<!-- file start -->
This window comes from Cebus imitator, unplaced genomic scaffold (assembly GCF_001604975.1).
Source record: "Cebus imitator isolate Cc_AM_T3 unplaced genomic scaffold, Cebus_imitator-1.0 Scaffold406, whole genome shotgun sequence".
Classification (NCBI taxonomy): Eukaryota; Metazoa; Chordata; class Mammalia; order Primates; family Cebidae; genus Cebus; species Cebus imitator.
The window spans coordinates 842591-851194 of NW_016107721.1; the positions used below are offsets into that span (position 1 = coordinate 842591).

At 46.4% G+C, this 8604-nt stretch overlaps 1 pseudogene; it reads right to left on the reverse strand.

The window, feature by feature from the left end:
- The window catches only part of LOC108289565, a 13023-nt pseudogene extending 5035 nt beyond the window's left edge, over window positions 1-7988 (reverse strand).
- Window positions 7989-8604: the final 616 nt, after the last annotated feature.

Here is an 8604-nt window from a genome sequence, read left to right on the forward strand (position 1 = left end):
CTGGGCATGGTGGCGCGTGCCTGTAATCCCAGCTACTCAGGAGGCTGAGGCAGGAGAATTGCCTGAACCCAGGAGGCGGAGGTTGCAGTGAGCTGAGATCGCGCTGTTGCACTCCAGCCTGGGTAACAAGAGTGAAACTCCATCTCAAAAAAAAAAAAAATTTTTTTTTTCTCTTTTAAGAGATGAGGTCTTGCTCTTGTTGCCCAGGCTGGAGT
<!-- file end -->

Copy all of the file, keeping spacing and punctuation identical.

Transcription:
This window comes from Cebus imitator, unplaced genomic scaffold (assembly GCF_001604975.1).
Source record: "Cebus imitator isolate Cc_AM_T3 unplaced genomic scaffold, Cebus_imitator-1.0 Scaffold406, whole genome shotgun sequence".
Classification (NCBI taxonomy): Eukaryota; Metazoa; Chordata; class Mammalia; order Primates; family Cebidae; genus Cebus; species Cebus imitator.
The window spans coordinates 842591-851194 of NW_016107721.1; the positions used below are offsets into that span (position 1 = coordinate 842591).

At 46.4% G+C, this 8604-nt stretch overlaps 1 pseudogene; it reads right to left on the reverse strand.

The window, feature by feature from the left end:
- The window catches only part of LOC108289565, a 13023-nt pseudogene extending 5035 nt beyond the window's left edge, over window positions 1-7988 (reverse strand).
- Window positions 7989-8604: the final 616 nt, after the last annotated feature.

Here is an 8604-nt window from a genome sequence, read left to right on the forward strand (position 1 = left end):
CTGGGCATGGTGGCGCGTGCCTGTAATCCCAGCTACTCAGGAGGCTGAGGCAGGAGAATTGCCTGAACCCAGGAGGCGGAGGTTGCAGTGAGCTGAGATCGCGCTGTTGCACTCCAGCCTGGGTAACAAGAGTGAAACTCCATCTCAAAAAAAAAAAAAATTTTTTTTTTCTCTTTTAAGAGATGAGGTCTTGCTCTTGTTGCCCAGGCTGGAGT